When Brad Gilbert said after his semifinal upset victory over Boris Becker that anything could happen in last night's Sovran Bank/D.C. National Tennis Classic final, surely he didn't have this in mind.
The sun had dropped below the advertising banners rimming the stadium, the breeze had freshened the day's muggy air, flowers had been added to dress up the court and the sellout crowd and all the dignitaries were in place at Rock Creek Tennis Stadium. It was a perfect night for tennis. But the only perfect tennis came from one side of the net -- whichever side Ivan Lendl was on.
Gilbert lost his first final of 1987, 6-1, 6-0.
"When I was a kid, I lost love and love lots of times," said Lendl. "It doesn't feel too good, I've got to tell you."
When it's going like that, when your opponent says he could feel a blowout brewing on the third point of the game, when you feel that from the first point "he ripped the first return and I was running right off the bat," what do you do?
Gilbert had early indications that, this night, he and his racket were not allies. In the third game of the match, after Lendl broke him at 15 in the first game then held at love, Gilbert was in another double-break point hole. He escaped one break with a forehand volley.
On the second he moved in with a backhand. Lendl answered with a cross court backhand that Gilbert reached with a forehand stretch. Reached and that's all. The ball dribbled off his racket with less zip than flat soda pop.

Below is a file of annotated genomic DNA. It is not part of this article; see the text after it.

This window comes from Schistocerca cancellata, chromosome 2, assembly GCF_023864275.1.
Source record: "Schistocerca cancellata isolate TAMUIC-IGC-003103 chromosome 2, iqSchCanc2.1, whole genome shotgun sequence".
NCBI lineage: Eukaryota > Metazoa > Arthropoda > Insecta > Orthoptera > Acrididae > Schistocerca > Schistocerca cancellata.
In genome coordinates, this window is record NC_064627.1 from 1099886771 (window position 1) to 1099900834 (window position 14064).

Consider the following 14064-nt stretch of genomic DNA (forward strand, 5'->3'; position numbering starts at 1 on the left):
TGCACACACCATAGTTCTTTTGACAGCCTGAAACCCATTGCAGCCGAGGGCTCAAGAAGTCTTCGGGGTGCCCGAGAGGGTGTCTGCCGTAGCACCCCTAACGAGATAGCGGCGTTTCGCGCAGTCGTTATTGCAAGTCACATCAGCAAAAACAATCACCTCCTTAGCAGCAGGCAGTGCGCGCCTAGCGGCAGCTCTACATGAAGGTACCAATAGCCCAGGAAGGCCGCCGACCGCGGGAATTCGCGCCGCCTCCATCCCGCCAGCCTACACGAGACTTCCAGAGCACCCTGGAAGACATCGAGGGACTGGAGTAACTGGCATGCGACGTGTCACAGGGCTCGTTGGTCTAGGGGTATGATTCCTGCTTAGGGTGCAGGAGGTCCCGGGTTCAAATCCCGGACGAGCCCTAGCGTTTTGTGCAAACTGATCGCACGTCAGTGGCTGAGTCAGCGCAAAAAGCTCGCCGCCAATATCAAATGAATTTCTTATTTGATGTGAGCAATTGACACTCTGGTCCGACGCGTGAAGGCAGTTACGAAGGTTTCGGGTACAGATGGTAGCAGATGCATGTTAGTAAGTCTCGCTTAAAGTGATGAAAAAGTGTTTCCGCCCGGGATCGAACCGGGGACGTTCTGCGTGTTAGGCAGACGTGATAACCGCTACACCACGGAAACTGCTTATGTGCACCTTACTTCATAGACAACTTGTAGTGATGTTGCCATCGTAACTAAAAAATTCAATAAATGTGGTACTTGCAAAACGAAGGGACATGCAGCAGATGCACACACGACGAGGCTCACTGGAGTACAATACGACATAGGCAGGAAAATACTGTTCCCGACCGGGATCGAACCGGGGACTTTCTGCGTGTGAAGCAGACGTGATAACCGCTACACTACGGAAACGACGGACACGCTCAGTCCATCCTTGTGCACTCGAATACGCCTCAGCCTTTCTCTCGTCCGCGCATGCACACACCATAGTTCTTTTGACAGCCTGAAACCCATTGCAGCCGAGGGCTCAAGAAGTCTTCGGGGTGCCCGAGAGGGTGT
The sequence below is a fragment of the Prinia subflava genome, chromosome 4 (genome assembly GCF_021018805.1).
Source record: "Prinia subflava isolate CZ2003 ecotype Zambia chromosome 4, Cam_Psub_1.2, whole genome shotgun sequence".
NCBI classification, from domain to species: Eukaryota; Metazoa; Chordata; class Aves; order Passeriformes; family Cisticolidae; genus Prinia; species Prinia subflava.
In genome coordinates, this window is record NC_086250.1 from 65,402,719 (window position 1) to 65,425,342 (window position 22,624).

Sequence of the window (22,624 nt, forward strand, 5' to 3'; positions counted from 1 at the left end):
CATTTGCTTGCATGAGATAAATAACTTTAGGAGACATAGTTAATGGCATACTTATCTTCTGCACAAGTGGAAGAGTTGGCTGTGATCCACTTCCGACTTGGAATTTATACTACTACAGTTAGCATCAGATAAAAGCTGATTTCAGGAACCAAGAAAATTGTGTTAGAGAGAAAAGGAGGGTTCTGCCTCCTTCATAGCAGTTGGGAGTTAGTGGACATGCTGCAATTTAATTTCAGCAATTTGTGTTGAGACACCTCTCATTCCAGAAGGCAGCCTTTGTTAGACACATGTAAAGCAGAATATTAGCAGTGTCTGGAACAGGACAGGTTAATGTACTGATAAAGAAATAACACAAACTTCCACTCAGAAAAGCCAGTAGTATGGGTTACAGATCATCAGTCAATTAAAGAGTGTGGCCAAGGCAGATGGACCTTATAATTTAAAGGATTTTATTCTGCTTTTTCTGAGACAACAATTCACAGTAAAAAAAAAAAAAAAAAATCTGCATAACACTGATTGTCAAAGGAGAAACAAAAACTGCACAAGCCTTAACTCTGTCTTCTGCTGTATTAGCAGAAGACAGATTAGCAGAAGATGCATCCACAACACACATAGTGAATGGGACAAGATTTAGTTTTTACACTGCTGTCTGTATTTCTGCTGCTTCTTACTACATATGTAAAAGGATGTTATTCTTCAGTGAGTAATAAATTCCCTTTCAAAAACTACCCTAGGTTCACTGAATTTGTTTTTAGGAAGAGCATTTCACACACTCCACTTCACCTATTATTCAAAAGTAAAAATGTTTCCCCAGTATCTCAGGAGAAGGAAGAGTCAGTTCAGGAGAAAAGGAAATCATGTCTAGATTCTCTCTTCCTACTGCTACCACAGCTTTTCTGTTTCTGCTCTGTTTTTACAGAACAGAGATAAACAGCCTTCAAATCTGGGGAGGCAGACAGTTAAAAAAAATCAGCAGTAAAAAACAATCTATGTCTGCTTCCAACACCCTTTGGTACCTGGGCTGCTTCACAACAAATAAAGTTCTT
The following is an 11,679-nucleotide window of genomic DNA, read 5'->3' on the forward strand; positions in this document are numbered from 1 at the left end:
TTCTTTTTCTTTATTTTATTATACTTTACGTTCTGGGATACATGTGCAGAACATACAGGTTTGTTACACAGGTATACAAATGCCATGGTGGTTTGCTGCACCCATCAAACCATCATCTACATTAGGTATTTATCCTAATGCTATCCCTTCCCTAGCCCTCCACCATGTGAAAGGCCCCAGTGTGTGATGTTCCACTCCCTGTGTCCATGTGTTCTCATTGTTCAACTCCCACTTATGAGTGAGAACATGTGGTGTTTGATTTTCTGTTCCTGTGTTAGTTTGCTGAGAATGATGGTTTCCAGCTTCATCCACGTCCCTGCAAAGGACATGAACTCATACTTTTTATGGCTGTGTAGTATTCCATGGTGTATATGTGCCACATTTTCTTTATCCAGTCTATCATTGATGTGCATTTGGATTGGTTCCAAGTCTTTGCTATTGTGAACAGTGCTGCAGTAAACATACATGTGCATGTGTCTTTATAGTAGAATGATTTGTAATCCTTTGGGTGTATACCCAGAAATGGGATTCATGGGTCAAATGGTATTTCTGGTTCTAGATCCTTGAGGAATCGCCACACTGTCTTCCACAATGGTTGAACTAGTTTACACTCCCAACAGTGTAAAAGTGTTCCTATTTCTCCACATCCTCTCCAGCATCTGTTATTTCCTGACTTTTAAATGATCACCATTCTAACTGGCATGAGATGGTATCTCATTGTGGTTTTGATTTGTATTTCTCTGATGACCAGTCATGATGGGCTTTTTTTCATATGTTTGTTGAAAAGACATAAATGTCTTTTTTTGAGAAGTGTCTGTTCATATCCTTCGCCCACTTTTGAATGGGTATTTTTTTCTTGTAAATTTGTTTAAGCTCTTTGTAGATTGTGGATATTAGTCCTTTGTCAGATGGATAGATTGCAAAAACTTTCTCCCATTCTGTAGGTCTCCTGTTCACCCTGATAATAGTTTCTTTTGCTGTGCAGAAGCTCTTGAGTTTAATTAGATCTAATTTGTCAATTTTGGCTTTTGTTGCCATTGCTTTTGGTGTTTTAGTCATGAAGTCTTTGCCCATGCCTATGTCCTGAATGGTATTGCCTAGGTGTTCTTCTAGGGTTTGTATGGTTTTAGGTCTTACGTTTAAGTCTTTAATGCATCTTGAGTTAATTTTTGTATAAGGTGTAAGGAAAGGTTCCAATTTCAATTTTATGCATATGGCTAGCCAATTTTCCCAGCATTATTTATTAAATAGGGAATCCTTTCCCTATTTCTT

Gilbert had wanted to play serve and volley, to avoid the base-line game he knows Lendl could dominate. But to serve and volley, there's got to be a serve. Lendl succeeded on 78 percent of his first serves, Gilbert 47 percent. As Gilbert said: "My serve went on me a little bit . . . The two big differences tonight were my low percentage of first serves and his high percentage of first serves. And that kept me away from the net."
So, what to do with that recalcitrant racket?
After having only one break point in the first set, and only one game point -- in the fifth game, the only one of the match he won -- Gilbert tossed down his racket as he took his seat during the changeover. It bounced back up, tangling his legs and nearly tripping him before he sat down.
It continued to trip him up in the second set. Lendl held at love in the first game -- hitting the ball just five times to win four points. In the next game, Gilbert double-faulted to give Lendl triple break point. He threw down the racket.
The frustration showed in other ways. After falling behind 3-0 in the second set, having won one point to Lendl's 12, he bounced the balls hard against the new rubberized cement and high into the barely darkened sky, letting the second one bounce off his head.
After he squandered two game points and Lendl took a break point in the fourth game, Gilbert took to squeezing the bridge of his nose and shaking his head, body language that spoke of one bad headache.
He tried balancing that enemy racket on his head as he headed for the changeover after losing the fifth game of the second set -- and seventh in a row. Still, no cooperation. It tottered for a moment, then slid down his back.
Soon the crowd was cheering as Lendl's topspin backhand lob found the base line as if drawn to a magnet for the second time in that game. It was triple match point, and Gilbert's furrowed brow and bridge-of-nose squeezing showed the pain in pantomime.
One sympathetic official took a moment during the awards ceremony to reflect that for Gilbert, sitting by the side of the court, this "might be a moment when you're down," he said, drawing consoling applause from the crowd.
Gilbert drew a towel over his head, shrouding his down moment in white terry.
"Thank God, I've got a day off," he said.